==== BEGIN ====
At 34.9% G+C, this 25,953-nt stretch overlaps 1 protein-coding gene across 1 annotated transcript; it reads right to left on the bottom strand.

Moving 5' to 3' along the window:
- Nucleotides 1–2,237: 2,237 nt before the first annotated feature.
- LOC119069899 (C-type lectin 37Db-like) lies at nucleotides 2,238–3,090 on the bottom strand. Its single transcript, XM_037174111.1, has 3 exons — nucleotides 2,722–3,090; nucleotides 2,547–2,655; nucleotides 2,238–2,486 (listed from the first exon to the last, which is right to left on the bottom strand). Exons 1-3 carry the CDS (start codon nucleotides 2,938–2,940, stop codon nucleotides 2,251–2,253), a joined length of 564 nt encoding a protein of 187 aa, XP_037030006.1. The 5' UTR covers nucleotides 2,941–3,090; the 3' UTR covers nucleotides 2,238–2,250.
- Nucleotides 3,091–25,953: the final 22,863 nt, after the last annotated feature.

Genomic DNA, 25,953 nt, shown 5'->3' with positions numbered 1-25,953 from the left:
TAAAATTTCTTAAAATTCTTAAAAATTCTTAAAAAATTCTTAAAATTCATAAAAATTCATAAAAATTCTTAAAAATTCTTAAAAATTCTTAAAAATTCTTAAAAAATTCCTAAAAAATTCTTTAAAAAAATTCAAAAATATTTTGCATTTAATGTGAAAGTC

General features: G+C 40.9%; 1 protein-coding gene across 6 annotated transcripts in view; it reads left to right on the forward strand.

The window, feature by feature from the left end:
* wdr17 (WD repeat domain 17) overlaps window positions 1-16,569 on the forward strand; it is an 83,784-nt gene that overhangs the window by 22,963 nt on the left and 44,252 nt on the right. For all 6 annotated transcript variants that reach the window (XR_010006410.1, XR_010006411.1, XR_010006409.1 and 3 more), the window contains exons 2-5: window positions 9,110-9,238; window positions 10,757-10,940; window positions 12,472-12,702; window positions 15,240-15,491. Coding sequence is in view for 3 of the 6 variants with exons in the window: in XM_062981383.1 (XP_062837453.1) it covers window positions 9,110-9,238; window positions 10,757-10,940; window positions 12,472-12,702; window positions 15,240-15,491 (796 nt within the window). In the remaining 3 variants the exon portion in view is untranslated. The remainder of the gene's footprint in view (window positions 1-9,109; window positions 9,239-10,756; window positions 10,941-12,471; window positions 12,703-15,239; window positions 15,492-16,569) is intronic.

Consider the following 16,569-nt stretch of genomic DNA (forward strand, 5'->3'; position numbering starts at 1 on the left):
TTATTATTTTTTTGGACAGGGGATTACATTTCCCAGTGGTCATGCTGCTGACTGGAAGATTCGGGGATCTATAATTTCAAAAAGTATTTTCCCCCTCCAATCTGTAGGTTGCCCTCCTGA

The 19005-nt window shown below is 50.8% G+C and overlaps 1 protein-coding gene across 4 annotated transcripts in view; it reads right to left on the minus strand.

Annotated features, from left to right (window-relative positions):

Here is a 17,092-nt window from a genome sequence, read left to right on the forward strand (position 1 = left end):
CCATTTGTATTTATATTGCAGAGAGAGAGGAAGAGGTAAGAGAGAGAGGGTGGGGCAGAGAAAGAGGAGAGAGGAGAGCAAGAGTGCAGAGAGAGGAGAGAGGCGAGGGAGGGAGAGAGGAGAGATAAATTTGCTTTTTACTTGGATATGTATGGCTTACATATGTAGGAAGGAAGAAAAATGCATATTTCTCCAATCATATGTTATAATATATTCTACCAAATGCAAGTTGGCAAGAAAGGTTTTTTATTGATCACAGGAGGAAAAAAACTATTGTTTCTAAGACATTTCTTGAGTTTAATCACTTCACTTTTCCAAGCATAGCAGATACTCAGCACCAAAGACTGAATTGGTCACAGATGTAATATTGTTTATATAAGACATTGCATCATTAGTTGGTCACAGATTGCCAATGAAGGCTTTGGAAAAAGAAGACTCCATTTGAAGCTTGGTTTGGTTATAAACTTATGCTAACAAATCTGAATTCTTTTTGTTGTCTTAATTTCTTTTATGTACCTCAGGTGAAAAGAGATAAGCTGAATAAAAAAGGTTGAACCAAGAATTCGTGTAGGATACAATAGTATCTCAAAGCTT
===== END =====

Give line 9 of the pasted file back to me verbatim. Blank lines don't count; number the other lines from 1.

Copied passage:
The window, feature by feature from the left end: